Why do we stand paralyzed while our environment is being destroyed around us?

By Mark Vincent


Garbage on beach

If an alien was watching the human race, I’m sure there would be some curiosity and maybe mild amusement as we continue to destroy and pollute the environment we live in. I’m not going to wade too deeply into the political debate on the specifics (climate change, consumption of resources, plastics waste etc), but it would be really tough to argue that we are living in harmony with our surroundings. I certainly don’t suggest you try it at a dinner party.

So why do we continue down a path that we know intellectually is not great for us? Well when you think about it we do the same thing with our own bodies. A huge industry has been created around diet and health and yet obesity is a bigger problem than hunger. I’ve seen businesses continue down a path to oblivion, despite being run by smart people with access to strong evidence they are on the wrong path. When we’re battling to understand these contradictions, there is an important point to keep in mind and it’s fundamental to addressing them.

We value the present more highly than the future.

In other words we seek instant gratification and we seem to be seeking it more than the generations before us. From binge watching a series on Netflix to Amazon delivering same day. We’re all in it and our kids expect it as the new normal. Psychologists actually have a name for it – PIG (the Problem of Instant Gratification) and it gets in our way.

Recognising that we value the present more highly than the future is critical to creating real momentum for change whether it’s in ourselves (our health), at work or in society. So what does this mean?

If we want people to change, they must truly believe at least two things as a starting point:

1. That they can no longer stay as they are.
In other words, change is not optional, it’s essential. Change involves some uncertainty and risk. It also often involves giving up or reducing something we like (such as certain types of food, alcohol etc), or going to greater effort, buying foods without plastics, recycling. We are working against a natural tendency to avoid risk and to avoid extra effort. So the reason needs to be good.

2. That the need to change is more urgent than anything else they are dealing with    
We’re easily distracted. We lead busy lives and have the matters of today or the next 5 minutes to deal with. The next email, meeting etc at work, cooking dinner at home, getting the kids ready for school. So the level of urgency is critical. Sustainability is an obvious concern, plastics awareness is high and yet we still see cucumbers wrapped in plastic at the supermarket. We can always blame others, in this case the supermarkets, but that is failing to face reality. The decisions we all take each minute are leading us to this place. In the end we’re the ones buying the cucumbers.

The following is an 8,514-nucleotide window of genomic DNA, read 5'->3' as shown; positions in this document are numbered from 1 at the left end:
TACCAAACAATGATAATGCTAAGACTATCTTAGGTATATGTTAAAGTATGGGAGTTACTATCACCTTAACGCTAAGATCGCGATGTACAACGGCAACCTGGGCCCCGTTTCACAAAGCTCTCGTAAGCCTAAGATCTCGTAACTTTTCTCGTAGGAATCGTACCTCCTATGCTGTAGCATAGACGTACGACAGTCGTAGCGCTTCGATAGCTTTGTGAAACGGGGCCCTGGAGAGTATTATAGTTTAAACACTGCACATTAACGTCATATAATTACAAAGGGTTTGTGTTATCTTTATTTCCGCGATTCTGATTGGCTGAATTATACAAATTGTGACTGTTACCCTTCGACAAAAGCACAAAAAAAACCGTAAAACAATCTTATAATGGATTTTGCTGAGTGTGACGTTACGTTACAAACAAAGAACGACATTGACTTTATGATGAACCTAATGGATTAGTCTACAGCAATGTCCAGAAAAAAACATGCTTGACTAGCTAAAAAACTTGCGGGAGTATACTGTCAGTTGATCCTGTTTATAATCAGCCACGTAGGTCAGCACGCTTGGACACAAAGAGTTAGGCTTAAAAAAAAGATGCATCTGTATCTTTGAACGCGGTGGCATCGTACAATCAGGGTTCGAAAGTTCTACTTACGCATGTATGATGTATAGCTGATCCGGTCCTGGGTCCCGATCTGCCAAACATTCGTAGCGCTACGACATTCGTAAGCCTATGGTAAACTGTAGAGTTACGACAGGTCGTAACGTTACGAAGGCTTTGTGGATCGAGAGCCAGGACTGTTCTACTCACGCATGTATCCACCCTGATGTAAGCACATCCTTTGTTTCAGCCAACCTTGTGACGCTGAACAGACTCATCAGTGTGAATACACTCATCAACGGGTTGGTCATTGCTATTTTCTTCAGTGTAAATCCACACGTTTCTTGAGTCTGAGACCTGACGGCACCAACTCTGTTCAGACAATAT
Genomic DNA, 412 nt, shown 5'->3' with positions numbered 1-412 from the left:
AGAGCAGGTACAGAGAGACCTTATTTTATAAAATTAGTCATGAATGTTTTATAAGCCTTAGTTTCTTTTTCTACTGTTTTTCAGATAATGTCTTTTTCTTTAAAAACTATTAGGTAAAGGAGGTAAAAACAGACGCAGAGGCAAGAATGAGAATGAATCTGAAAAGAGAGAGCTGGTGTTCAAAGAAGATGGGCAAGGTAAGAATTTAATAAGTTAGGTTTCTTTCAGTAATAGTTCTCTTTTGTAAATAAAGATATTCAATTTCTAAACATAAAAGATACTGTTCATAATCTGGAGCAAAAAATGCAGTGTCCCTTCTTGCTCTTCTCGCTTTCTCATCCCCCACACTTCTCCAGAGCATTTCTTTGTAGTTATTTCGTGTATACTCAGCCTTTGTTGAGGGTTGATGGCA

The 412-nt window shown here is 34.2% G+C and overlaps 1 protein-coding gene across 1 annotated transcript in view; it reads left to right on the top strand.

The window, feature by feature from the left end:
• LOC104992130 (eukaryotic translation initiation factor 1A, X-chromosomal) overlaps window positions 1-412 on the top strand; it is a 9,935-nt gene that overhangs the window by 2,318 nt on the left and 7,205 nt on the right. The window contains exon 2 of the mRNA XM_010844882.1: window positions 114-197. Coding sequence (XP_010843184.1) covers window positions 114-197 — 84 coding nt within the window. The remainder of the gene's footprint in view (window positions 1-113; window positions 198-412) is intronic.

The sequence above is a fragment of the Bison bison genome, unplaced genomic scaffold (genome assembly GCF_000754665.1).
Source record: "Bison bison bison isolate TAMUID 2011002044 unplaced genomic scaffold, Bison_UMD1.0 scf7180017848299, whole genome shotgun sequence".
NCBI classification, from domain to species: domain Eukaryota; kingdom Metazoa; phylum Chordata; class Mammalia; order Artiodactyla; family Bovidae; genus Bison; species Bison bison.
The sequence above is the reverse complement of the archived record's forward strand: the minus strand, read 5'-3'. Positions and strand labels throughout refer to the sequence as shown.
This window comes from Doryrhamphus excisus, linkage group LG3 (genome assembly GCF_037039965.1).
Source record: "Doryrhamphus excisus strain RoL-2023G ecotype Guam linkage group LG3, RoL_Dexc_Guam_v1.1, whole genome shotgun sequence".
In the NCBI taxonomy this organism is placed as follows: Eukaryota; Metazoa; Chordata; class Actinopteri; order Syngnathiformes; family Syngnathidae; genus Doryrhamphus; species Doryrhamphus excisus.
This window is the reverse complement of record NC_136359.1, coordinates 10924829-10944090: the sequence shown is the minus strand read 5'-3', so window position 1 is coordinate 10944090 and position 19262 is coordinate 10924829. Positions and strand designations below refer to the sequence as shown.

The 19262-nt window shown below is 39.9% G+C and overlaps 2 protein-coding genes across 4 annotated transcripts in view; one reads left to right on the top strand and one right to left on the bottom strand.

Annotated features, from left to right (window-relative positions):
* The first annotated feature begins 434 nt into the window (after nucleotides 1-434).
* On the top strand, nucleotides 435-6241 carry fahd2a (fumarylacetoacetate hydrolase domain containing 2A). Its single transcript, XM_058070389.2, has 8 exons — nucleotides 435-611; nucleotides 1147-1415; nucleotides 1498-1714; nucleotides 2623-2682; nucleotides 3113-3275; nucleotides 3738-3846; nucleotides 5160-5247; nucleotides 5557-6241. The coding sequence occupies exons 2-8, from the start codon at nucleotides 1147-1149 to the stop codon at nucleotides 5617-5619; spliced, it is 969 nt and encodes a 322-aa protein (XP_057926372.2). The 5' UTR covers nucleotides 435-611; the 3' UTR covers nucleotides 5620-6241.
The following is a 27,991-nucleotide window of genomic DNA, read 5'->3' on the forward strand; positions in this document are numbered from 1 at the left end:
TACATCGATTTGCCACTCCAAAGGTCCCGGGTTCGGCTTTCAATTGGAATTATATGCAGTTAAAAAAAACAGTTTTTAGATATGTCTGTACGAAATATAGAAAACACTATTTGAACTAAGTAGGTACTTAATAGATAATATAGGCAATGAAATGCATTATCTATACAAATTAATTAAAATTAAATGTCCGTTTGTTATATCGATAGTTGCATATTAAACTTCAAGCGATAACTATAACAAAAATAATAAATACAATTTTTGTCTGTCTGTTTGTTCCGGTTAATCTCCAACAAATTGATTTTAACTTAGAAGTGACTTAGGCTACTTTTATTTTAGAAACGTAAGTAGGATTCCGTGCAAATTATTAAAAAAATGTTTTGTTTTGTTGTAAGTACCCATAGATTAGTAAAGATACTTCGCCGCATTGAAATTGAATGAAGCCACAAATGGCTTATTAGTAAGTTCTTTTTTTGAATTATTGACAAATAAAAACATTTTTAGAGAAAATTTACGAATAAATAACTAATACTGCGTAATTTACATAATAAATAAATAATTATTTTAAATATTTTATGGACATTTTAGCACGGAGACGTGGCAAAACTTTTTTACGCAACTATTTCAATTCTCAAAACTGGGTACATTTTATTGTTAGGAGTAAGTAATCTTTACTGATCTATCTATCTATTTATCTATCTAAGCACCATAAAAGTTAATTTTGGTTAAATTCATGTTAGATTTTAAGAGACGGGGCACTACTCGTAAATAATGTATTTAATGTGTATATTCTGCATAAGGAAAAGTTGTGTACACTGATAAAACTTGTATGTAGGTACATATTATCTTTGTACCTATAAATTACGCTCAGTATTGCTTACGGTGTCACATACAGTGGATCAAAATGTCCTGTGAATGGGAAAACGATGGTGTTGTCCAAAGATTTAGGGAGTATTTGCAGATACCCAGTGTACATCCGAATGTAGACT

And the reason for pointing this out?

If we want to establish momentum for any change, whether in ourselves, at work or even at a global scale, we need to recognise the forces that are working against us and find ways to counteract them. Making the need to change can feel more real and more immediate is a good place to start and is critical to gaining real momentum. It’s also worth remembering that it’s an emotional process more than a rational one. Rationally most of us recognise what we are doing to our surroundings but unless we’re really feeling it nothing useful happens. Distance plays a part too, but that’s one for another day.

In almost every aspect of life the frequency of change feels as if it’s increasing, whether it’s at work, at home or in the broader community. At Applied Change, we’re continually striving to build on the body of knowledge in dealing with change, especially change resistance, so that more people can adapt more quickly and with greater ease. We can’t stop change from happening but how we respond is our choice.

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